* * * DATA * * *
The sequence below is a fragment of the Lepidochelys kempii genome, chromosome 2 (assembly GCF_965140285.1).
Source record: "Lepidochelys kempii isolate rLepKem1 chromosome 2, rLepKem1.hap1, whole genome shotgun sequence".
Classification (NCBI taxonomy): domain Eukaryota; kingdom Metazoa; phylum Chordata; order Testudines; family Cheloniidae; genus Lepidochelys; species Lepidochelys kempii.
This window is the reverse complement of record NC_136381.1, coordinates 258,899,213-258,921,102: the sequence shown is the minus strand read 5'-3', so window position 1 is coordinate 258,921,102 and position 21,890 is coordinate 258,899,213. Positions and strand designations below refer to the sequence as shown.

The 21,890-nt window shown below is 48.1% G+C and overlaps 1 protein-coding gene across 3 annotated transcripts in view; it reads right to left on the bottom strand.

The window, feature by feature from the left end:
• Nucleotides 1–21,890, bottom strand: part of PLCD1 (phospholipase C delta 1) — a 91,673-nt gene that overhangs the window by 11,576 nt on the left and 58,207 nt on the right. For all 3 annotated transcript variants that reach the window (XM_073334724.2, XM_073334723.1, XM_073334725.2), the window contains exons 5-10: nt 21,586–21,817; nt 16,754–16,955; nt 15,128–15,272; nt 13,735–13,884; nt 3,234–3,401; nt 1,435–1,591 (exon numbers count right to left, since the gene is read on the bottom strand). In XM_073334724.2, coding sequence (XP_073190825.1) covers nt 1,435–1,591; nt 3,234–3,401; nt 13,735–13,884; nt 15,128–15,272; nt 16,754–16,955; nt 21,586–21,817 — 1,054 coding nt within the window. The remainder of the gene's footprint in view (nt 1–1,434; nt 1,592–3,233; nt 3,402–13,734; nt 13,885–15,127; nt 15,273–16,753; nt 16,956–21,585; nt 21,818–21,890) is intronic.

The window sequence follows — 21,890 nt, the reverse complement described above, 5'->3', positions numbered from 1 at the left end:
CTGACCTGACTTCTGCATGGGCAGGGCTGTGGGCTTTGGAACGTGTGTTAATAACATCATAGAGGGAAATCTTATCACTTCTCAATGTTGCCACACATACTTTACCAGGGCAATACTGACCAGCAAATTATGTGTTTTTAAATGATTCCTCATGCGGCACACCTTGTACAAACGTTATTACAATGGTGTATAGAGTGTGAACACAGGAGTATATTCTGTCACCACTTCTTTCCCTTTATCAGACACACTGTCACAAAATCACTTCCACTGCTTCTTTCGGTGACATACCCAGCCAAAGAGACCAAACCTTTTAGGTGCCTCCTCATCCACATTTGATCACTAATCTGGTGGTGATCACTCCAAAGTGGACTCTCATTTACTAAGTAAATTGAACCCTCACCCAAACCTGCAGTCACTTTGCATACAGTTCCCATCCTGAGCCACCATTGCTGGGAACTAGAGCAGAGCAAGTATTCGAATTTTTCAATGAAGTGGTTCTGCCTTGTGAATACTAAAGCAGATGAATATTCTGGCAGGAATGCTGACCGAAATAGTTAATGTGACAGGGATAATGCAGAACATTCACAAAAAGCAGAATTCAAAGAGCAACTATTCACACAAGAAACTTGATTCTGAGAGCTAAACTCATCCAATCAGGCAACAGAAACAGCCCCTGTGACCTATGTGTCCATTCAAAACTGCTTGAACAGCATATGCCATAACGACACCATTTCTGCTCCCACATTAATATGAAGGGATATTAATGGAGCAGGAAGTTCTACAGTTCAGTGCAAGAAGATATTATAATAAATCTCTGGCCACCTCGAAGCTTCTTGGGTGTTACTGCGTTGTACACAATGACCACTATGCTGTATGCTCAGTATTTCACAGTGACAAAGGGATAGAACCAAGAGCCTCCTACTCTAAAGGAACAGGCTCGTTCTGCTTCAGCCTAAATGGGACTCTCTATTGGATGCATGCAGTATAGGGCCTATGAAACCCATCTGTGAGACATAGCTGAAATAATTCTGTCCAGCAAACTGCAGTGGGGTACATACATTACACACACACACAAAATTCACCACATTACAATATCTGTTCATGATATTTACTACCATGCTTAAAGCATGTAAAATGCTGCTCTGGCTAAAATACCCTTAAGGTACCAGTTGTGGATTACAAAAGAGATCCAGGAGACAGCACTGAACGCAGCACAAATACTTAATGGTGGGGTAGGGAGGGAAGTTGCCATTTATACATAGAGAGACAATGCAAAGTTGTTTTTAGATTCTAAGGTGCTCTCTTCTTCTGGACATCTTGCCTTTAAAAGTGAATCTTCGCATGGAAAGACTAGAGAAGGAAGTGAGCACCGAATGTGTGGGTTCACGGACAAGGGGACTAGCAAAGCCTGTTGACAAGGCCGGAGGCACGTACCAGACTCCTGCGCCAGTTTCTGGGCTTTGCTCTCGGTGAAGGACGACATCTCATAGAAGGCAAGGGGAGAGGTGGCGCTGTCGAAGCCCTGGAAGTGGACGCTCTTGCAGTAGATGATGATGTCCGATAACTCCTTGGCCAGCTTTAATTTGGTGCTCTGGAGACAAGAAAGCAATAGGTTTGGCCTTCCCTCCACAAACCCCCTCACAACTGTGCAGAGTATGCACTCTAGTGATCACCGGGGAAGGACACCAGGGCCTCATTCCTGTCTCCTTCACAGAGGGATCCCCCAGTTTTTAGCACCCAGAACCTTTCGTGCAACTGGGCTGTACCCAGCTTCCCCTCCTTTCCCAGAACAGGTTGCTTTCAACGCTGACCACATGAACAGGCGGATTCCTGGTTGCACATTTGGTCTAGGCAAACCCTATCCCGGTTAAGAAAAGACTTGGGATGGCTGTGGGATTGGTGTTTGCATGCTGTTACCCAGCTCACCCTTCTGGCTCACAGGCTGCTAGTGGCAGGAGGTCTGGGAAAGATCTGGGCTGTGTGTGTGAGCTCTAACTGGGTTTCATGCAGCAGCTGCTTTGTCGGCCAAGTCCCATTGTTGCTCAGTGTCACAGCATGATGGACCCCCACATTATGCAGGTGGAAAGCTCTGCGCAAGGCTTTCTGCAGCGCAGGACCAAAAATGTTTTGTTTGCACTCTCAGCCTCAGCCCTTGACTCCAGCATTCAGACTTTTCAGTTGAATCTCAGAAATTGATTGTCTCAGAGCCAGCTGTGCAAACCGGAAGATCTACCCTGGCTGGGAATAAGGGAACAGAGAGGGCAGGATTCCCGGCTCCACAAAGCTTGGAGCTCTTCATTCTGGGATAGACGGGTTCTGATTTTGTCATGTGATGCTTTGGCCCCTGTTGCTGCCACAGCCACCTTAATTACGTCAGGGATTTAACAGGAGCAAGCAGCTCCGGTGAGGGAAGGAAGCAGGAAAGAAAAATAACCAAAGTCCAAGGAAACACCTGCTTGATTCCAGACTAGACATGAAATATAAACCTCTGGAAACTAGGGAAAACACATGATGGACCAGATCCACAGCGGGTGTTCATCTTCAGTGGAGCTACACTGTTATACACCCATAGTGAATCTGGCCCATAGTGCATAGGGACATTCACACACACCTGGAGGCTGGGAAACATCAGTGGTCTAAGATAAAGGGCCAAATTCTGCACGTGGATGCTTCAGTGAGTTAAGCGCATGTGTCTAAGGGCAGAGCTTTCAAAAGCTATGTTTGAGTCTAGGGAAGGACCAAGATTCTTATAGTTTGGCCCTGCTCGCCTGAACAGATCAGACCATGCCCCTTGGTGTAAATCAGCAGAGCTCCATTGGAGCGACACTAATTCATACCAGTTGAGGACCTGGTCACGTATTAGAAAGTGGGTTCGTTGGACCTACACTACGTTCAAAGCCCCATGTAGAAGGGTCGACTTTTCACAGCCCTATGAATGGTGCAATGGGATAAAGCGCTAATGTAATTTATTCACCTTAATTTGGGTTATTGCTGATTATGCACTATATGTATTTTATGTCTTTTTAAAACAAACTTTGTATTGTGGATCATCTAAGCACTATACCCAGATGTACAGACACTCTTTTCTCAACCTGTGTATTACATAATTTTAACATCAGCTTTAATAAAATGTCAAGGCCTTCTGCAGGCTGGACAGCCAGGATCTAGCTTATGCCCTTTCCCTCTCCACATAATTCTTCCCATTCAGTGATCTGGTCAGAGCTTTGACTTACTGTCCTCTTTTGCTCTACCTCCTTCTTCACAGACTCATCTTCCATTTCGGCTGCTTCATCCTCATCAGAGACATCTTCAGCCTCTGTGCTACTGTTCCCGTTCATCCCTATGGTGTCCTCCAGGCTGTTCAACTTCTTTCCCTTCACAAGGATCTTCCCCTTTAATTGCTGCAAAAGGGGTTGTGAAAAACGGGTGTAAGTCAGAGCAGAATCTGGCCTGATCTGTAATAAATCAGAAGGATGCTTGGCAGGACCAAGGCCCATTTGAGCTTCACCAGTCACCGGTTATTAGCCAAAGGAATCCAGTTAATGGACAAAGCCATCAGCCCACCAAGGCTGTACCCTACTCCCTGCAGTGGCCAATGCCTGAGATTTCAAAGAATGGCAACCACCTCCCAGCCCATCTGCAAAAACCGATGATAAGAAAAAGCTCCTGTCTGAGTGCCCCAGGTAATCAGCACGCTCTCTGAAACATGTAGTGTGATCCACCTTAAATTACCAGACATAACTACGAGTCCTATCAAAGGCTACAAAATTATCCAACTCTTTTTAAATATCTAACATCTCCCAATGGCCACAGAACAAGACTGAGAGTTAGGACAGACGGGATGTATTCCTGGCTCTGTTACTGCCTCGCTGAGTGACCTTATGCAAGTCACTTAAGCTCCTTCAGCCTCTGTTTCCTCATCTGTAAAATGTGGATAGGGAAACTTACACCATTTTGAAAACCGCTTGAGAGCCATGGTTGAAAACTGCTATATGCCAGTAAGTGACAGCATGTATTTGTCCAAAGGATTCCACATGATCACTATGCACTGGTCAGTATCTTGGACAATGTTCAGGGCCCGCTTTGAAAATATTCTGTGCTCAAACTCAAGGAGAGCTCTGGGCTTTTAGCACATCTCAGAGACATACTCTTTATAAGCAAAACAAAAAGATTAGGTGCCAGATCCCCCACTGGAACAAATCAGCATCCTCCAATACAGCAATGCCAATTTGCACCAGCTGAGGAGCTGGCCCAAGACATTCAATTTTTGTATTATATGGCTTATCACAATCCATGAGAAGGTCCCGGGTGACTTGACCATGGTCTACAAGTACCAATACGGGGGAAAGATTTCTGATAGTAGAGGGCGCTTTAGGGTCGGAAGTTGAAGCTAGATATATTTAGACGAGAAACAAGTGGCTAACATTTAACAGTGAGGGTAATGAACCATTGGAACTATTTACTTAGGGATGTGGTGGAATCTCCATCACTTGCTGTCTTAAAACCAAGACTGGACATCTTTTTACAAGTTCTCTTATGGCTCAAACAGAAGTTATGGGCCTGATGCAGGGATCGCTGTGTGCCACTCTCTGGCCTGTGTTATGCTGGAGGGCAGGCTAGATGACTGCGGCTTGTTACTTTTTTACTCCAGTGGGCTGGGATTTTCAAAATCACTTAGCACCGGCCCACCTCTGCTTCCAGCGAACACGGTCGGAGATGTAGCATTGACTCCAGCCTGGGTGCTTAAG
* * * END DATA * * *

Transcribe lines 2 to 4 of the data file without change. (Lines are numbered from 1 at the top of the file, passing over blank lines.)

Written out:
Source record: "Lepidochelys kempii isolate rLepKem1 chromosome 2, rLepKem1.hap1, whole genome shotgun sequence".
Classification (NCBI taxonomy): domain Eukaryota; kingdom Metazoa; phylum Chordata; order Testudines; family Cheloniidae; genus Lepidochelys; species Lepidochelys kempii.
This window is the reverse complement of record NC_136381.1, coordinates 258,899,213-258,921,102: the sequence shown is the minus strand read 5'-3', so window position 1 is coordinate 258,921,102 and position 21,890 is coordinate 258,899,213. Positions and strand designations below refer to the sequence as shown.